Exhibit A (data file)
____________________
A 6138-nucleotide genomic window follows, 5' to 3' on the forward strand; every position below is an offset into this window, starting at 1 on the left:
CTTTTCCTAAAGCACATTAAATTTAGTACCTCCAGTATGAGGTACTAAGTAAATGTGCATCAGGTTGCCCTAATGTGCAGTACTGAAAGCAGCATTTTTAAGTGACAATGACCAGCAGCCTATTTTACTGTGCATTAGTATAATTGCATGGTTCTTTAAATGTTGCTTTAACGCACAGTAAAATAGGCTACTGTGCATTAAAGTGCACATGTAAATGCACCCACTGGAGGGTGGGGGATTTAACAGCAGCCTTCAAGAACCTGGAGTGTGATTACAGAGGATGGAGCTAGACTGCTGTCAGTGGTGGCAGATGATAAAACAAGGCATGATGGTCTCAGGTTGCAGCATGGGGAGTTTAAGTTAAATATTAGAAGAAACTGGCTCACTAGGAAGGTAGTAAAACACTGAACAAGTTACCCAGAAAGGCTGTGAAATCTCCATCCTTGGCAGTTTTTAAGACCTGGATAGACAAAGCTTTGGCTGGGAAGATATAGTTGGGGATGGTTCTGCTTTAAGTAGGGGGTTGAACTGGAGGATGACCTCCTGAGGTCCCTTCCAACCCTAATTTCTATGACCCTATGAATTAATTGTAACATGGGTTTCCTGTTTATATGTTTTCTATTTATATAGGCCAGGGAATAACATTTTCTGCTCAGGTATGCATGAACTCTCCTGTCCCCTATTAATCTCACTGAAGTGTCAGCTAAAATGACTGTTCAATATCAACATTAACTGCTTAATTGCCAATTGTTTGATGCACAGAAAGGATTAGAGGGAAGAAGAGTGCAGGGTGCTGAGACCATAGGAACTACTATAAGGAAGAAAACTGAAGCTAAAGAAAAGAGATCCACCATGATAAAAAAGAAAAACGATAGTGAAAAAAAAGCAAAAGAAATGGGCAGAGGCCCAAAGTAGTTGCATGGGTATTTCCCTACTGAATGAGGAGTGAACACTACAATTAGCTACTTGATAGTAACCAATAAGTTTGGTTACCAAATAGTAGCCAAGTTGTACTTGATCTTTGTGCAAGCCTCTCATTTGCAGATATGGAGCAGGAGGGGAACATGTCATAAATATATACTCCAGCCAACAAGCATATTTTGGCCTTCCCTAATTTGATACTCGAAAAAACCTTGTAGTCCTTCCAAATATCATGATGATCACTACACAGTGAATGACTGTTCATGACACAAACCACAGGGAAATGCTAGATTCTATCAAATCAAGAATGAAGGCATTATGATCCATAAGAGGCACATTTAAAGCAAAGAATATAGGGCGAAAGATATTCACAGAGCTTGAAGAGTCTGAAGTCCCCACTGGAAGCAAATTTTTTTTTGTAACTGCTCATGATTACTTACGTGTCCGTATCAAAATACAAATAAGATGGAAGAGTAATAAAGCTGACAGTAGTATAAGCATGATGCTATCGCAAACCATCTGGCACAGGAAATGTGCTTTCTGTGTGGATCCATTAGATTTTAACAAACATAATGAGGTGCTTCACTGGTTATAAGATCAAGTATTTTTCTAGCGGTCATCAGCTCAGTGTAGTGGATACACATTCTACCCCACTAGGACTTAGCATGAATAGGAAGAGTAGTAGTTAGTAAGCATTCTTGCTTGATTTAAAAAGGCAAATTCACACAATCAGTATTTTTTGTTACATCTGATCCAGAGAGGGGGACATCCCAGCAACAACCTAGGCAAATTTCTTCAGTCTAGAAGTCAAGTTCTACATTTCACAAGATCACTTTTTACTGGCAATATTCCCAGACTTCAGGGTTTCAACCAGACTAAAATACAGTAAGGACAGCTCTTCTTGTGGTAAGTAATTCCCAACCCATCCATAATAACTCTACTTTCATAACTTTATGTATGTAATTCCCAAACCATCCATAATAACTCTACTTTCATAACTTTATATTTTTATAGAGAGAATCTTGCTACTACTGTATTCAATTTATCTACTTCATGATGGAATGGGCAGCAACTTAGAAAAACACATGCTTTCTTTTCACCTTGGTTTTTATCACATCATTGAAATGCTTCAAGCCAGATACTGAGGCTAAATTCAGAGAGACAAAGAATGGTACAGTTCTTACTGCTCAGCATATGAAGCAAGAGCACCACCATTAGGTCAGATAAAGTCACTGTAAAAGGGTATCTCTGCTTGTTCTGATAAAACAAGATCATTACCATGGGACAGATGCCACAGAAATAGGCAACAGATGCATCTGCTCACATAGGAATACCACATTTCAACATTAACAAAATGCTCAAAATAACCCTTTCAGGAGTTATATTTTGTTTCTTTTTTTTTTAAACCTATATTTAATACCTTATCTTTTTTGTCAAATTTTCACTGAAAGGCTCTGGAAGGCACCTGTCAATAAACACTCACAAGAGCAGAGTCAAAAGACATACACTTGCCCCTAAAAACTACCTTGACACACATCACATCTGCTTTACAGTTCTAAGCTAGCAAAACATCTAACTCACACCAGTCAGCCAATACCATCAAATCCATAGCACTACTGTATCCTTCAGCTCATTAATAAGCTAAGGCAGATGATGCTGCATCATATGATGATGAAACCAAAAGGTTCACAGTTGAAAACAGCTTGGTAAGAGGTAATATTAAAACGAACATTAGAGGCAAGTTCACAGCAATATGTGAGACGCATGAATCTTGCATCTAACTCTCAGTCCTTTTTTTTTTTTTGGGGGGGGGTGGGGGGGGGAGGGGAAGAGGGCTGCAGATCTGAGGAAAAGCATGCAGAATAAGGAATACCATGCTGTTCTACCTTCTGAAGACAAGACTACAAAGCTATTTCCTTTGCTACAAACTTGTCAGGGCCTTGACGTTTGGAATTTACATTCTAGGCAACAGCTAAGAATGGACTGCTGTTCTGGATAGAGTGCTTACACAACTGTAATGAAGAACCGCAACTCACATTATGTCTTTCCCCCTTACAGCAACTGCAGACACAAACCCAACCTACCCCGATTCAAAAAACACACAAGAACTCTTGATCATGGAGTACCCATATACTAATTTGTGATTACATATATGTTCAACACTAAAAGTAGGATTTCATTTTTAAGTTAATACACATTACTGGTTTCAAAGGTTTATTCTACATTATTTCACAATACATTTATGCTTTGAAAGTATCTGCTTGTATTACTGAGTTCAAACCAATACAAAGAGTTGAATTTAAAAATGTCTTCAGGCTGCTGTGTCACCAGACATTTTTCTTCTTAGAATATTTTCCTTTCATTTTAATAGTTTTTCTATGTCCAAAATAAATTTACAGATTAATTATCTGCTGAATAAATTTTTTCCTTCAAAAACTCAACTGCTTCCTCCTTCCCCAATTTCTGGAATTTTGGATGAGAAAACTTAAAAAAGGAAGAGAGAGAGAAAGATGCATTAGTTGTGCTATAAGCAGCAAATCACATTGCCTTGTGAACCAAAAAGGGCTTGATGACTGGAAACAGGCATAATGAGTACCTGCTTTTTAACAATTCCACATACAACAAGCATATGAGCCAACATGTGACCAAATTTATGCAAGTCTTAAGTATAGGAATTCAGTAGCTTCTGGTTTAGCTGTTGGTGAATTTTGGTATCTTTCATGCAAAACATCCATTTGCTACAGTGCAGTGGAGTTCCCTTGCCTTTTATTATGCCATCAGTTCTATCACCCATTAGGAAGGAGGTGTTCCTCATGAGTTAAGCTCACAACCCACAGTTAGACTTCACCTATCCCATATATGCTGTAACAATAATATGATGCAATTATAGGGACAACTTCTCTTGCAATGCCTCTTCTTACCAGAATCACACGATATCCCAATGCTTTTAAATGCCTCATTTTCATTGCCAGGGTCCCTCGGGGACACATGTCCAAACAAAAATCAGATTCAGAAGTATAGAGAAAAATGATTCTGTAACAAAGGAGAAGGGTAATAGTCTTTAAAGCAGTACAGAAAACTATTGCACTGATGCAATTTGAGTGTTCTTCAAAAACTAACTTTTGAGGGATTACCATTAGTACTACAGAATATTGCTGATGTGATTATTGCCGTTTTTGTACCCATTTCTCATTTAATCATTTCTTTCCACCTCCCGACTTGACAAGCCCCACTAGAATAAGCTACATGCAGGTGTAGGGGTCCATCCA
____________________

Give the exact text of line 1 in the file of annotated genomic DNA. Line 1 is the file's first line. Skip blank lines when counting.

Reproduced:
A 6138-nucleotide genomic window follows, 5' to 3' on the forward strand; every position below is an offset into this window, starting at 1 on the left: